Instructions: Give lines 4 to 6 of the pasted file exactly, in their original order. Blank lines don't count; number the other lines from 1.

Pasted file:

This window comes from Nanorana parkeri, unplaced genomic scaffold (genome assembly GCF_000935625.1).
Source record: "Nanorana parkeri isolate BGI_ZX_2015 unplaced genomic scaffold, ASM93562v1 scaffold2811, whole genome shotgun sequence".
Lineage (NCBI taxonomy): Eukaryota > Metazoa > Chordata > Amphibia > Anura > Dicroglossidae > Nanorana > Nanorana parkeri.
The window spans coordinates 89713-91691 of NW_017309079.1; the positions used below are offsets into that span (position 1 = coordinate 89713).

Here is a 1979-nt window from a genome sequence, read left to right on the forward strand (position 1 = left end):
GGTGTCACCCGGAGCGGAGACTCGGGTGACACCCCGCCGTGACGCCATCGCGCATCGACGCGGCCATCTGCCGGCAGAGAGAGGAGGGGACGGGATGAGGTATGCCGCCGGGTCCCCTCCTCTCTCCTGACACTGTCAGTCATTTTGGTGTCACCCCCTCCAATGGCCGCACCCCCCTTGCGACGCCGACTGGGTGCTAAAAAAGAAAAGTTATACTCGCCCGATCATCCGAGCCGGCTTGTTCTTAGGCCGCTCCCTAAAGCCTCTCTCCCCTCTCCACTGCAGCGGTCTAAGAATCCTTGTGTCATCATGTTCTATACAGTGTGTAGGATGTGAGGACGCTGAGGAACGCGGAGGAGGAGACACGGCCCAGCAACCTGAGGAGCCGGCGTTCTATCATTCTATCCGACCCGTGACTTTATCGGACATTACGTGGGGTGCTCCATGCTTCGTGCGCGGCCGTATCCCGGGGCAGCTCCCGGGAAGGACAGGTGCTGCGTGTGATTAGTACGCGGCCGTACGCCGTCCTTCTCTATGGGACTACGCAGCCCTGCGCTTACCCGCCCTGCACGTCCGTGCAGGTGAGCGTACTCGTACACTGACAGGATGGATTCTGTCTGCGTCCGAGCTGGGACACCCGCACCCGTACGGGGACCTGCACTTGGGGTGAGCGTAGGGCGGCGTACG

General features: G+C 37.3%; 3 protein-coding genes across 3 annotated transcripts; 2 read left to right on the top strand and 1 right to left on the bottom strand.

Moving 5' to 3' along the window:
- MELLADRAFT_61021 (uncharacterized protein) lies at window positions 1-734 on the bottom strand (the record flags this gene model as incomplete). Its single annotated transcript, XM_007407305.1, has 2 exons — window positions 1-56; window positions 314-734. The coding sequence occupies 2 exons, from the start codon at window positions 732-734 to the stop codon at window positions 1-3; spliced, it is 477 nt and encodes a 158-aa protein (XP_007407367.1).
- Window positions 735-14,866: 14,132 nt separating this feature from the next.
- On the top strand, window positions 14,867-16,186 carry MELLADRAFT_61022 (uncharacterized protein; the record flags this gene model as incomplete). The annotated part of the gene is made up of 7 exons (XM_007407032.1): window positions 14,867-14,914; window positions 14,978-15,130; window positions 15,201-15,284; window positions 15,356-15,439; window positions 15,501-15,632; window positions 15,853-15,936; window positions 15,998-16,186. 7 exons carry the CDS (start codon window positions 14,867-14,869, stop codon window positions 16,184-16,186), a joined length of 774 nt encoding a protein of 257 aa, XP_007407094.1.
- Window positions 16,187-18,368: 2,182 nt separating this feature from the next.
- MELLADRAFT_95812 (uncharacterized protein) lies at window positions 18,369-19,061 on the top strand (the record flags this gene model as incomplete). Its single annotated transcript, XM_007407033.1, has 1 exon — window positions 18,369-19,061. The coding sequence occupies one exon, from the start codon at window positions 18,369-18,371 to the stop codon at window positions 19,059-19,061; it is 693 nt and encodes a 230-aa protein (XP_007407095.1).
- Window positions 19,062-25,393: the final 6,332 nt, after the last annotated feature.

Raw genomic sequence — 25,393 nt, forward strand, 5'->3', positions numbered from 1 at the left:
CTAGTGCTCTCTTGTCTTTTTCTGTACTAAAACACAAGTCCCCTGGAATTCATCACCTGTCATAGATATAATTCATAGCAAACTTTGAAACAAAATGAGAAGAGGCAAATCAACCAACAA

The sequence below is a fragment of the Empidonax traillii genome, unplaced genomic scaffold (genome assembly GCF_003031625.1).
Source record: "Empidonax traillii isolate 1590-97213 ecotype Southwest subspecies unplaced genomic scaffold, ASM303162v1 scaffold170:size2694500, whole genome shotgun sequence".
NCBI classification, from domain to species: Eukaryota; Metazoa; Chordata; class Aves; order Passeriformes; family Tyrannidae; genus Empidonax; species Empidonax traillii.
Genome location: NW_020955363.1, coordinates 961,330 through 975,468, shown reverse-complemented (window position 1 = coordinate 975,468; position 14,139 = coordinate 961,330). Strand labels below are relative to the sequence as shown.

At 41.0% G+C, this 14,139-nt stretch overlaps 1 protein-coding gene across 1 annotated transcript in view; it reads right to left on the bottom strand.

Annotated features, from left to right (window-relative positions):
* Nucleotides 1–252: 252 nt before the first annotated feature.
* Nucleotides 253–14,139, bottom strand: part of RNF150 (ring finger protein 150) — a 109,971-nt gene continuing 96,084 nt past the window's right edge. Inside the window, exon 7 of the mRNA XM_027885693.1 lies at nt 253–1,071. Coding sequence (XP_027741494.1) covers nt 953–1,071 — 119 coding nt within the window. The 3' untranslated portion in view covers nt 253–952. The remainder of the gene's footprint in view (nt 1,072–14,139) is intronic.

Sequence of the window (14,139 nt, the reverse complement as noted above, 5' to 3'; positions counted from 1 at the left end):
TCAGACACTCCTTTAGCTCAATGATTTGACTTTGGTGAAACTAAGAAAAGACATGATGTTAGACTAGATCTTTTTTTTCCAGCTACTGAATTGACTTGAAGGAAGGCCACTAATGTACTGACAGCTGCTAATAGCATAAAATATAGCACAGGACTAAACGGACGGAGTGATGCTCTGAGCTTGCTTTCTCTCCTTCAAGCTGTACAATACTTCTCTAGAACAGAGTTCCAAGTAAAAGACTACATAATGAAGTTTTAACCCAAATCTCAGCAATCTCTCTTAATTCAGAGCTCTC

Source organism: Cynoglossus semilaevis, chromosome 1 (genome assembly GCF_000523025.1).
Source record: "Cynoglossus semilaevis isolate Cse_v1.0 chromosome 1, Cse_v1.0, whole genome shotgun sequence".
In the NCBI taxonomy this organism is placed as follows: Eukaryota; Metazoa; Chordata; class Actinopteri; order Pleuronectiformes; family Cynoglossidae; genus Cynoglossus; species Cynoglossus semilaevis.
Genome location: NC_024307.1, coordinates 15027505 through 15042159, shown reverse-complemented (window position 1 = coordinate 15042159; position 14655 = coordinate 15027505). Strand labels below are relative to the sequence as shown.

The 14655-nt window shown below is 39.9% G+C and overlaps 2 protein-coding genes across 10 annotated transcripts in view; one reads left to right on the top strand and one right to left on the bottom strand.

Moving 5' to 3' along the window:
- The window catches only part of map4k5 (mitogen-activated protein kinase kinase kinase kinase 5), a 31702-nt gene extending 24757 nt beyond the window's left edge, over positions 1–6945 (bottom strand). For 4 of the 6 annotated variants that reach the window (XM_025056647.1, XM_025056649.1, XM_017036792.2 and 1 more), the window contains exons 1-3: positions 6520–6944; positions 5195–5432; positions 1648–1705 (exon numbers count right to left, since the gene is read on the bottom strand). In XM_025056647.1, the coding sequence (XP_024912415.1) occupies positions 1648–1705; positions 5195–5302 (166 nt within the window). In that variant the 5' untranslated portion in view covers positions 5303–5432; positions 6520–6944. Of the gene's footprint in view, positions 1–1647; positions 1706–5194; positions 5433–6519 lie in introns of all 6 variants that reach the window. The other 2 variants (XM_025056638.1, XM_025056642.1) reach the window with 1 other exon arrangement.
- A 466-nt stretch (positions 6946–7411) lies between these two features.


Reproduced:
The window spans coordinates 89713-91691 of NW_017309079.1; the positions used below are offsets into that span (position 1 = coordinate 89713).

Here is a 1979-nt window from a genome sequence, read left to right on the forward strand (position 1 = left end):
GGTGTCACCCGGAGCGGAGACTCGGGTGACACCCCGCCGTGACGCCATCGCGCATCGACGCGGCCATCTGCCGGCAGAGAGAGGAGGGGACGGGATGAGGTATGCCGCCGGGTCCCCTCCTCTCTCCTGACACTGTCAGTCATTTTGGTGTCACCCCCTCCAATGGCCGCACCCCCCTTGCGACGCCGACTGGGTGCTAAAAAAGAAAAGTTATACTCGCCCGATCATCCGAGCCGGCTTGTTCTTAGGCCGCTCCCTAAAGCCTCTCTCCCCTCTCCACTGCAGCGGTCTAAGAATCCTTGTGTCATCATGTTCTATACAGTGTGTAGGATGTGAGGACGCTGAGGAACGCGGAGGAGGAGACACGGCCCAGCAACCTGAGGAGCCGGCGTTCTATCATTCTATCCGACCCGTGACTTTATCGGACATTACGTGGGGTGCTCCATGCTTCGTGCGCGGCCGTATCCCGGGGCAGCTCCCGGGAAGGACAGGTGCTGCGTGTGATTAGTACGCGGCCGTACGCCGTCCTTCTCTATGGGACTACGCAGCCCTGCGCTTACCCGCCCTGCACGTCCGTGCAGGTGAGCGTACTCGTACACTGACAGGATGGATTCTGTCTGCGTCCGAGCTGGGACACCCGCACCCGTACGGGGACCTGCACTTGGGGTGAGCGTAGGGCGGCGTACG